On a Twitter clip in which she appears to be driving, she rails, “Hey, news flash, protesters! Get out! Go somewhere else, cause you’ve worn out your welcome. And by the way the silent majority is pissed and they’re armed and they’re ready, so don’t muck with us!”

The same woman who stationed herself as the champion of working class Black youth would now, viciously, ferociously, incite the masses to kill any who fight for their lives. What the fuck could take someone from where she was, clumsily tone-deaf but ostensibly well-intentioned, to where she is now, spewing toxicity and hate like a sewer exploding?

One possibility- the terrifying fragility of white women.

There’s a lot of different ways we can respond to criticism. If what’s been criticized merits salvaging, we can go back and carefully examine where the cracks occur in our foundation, and take action to correct them. If it’s a done deal and there’s no space for a redo, we can take the loss but still go back and throw a hard eyeball on those cracks so we can prevent them from forming next time. If that examination proves that drastic action must be taken, we can look at the adjustments that we’d need to make to be able to build successfully in the future, determine that for us the results aren’t worth the efforts necessary, and opt to pursue something else entirely.

But, if we are fragile enough, we might regard any criticism not as guidance and correction but as rejection. And our fragility might prompt us not to interpret this rejection as being of this one specific example of our abilities, this isolated and single instance of our work, but as a full and complete spurning of us a human being, everything we do and are.

And if our fragility is so monstrous that we cannot bear this perceived rebuff, we can take it to heart, blame everyone but ourselves, and rather than learn how to construct our premises better, instead strive to demolish the thing that didn’t love us enough.

This can happen with criticism of what we do and show and say as white women who profess a commitment to activism dedicated to the protection and exaltation of Black lives. And it happens when this activism isn’t for what it does for those for whom it’s supposedly intended, it’s for the pat on the head and “good girl!” we’re going to get for it. We’re not working towards a goal. We’re working towards gratification.

Wendy Bell’s racism wasn’t the confederate flag, intentional slur, spelled out in neon kind. She wasn’t acting with malice. She thought she was doing something good. Her actions weren’t diabolical, they were stupid, which in and of itself makes her neither stupid nor diabolical. But her inability to process the criticism of these actions took her ignorance from something unwitting to intentional.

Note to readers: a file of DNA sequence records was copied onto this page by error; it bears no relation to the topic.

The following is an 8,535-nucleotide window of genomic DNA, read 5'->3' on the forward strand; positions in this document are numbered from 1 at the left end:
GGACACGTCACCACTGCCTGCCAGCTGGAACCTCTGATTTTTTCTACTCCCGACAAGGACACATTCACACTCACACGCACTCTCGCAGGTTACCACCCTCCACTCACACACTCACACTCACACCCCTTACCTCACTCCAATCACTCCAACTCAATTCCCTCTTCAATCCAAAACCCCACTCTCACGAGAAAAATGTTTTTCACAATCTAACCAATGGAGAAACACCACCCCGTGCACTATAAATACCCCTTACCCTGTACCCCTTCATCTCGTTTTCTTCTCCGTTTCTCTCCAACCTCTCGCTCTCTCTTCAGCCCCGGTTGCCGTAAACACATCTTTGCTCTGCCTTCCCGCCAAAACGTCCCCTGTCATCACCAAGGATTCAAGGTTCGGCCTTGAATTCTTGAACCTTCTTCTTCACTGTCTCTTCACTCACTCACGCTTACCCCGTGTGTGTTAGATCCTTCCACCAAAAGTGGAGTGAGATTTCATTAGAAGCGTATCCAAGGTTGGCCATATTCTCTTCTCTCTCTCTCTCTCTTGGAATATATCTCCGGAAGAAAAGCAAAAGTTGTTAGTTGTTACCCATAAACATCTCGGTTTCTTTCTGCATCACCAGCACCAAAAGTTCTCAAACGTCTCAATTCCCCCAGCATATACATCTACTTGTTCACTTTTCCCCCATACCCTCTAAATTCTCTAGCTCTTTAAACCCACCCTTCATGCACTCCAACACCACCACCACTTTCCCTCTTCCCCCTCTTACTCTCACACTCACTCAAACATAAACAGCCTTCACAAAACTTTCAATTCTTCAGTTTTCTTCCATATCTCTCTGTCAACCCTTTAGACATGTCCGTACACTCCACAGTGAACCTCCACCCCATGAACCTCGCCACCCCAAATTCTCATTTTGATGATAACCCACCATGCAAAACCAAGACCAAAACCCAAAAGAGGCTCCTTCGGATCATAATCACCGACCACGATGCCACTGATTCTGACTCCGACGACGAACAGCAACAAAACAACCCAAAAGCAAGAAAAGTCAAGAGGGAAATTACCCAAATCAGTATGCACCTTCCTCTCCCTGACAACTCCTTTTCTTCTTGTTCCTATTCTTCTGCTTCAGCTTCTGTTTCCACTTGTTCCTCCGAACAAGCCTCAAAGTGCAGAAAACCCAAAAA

She’s an extreme example of how fragility can decay us. But she’s an example of it nonetheless. Certainly not every white woman who missteps in their anti-racist, pro-Black activism is going to choose to run as fast and far away as possible. But a lot are going to sit the next one, or all the rest, out. We want so much to be right, and good, and not only to be right and good but to be praised for being right and good. And when we’re not right and good, to be allowed to slide without comment or remedy.

News flash, white protesters! It’s not about us.

If we can take anything from the sad and sorry tale of Wendy Bell, it’s to stop and see our own reflections in it. And to look at ourselves, our flaws, our egos, our sensitivities, our mortification at the molehills of our blunders that we inflate into mountainous failures. And as we gaze spellbound at these reflections, as we tell ourselves that we can’t be self-absorbed if we’re not regarding ourselves positively, as we use our victimhood as a club with which we bludgeon our purpose, learn to tear ourselves away from staring into our own eyes, and look in another direction- the one in which we’re meant to be headed.

is a Pittsburgh-based journalist, playwright, and theater artist who writes about social justice, visual art, travel, and her dog.